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Going Beyond Building Codes to Design for Structural Resiliency


Claire Moore, regional engineering practice leader at HOK’s San Francisco office, describes her team’s approach to designing buildings that will survive earthquakes and more. 

How can we design buildings and infrastructure that provide resiliency against many types of hazards? Earthquakes, hurricanes, floods and wildfires become natural disasters when they significantly affect people, property and communities. Because most of the areas in the world in which our clients are developing projects are at risk of some type of natural disaster—or even an intentional attack—HOK integrates resilient design strategies into all our projects. We plan for and attempt to mitigate the damage, repair costs and time required to return a building and its community to functionality after an adverse event.

Beyond Building Codes

Here in California, where we’re always at risk for a major earthquake, many believe that a building designed to meet building codes is “earthquake proof.” Architects and engineers need to make sure clients understand that these codes actually just define a baseline focused on the life safety of occupants.

After an earthquake, a building designed to code may keep occupants safe despite sustaining significant damage to its interior, cladding and systems. This would make it costly to bring back to a functional state and not economically viable to repair. As we saw in New Orleans in the aftermath of Hurricane Katrina, this level of physical damage—along with the impact on residents, communities and businesses—could cripple a region.

If designers can help building owners and stakeholders understand that codes don’t take into account recovery times and repair costs, they likely would begin mandating more resilient design and construction strategies that contribute to higher performance after emergencies and disasters.

Next-Generation, Performance-Based Design

To improve resilience to earthquake hazards, HOK’s structural engineering team uses performance-based design. We can offer clients a wide range of building design options based on their defined performance objectives.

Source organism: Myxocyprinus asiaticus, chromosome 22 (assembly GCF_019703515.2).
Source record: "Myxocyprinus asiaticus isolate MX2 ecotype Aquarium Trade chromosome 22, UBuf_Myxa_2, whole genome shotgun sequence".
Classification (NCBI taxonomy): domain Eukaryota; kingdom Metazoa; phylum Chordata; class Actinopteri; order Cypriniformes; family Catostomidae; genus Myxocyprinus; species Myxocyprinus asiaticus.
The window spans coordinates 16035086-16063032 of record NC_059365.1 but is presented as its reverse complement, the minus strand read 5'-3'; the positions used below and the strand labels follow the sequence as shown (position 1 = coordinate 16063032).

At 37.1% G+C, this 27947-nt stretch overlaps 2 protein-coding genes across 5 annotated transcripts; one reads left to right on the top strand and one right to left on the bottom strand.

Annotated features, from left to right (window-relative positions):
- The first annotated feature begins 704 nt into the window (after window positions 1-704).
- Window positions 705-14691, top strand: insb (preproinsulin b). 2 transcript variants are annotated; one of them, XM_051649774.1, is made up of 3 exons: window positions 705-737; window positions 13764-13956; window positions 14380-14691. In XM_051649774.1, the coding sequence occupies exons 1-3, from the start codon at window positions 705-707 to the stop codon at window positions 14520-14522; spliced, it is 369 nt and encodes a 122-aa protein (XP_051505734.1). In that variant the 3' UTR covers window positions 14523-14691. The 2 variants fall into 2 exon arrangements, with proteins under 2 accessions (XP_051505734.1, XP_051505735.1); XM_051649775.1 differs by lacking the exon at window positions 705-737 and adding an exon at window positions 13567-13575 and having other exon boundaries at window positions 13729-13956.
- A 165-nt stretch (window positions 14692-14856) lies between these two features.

One tool we use is the Federal Emergency Management Association’s (FEMA) P-58 next-generation building seismic performance assessment methodology. This software demonstrates to stakeholders the probable consequences of each design decision in terms of occupant safety, damage, repair costs and recovery times. The entire team can examine the expected performance of a design for a specific earthquake intensity or scenario over an interval of time. We can run statistical models showing the probability distributions and impact predictions and then customize the design to meet a client’s resiliency objectives.

Salt Lake City Airport Structures

HOK’s engineering group is working with our planners, architects and interior designers on the Salt Lake City International Airport Terminal Redevelopment Program. The 2.6-million-sq.-ft. project scope includes a new 78-gate terminal, concourses, a parking garage, a central utility plant and a rental car facility, as well as runway updates to the existing airport. As master engineer, HOK’s team is providing mechanical, electrical, plumbing, structural, IT and security services.

Because Salt Lake City’s airport is near the Wasatch Fault, the buildings need to meet rigorous earthquake safety standards. The airport’s leaders worked with our design team to develop structural seismic performance objectives tailored for each building. The integrated design of each program element responds to regional resilience and economic considerations.


Resilience Rating Systems

As a founding member of the U.S. Resiliency Council (USRC), HOK is familiar with several new rating systems that can identify expected impacts of an earthquake or other adverse event on a building. The information in these rating systems helps owners make educated decisions about designing, purchasing, leasing, refinancing and insuring buildings. In addition to supporting the development of long-term strategic risk management solutions, clients can use the rating system metrics to demonstrate their commitment to their stakeholders and the community.

The USRC’s Building Rating System takes into account the performance of a building’s structure, MEP systems, cladding, windows, partitions and ceilings. The system goes beyond building codes, looking at the performance of a building in three dimensions: safety, damage and recovery. This tool enables clients to document the specific contributions of their projects to developing more resilient communities.

Each building forms a piece of its community. The USRC’s goal is to better educate building owners about the threats and opportunities. As owners incorporate more resiliency into their building projects, these improvements will help save lives and create long-lasting buildings that elevate the entire community.

claire-mooresq-gwxClaire Moore, PE, SE, LEED AP BD+C, is a structural engineer and engineering practice leader based in San Francisco. Contact her at 415.356.8535 or claire.moore@hok.com.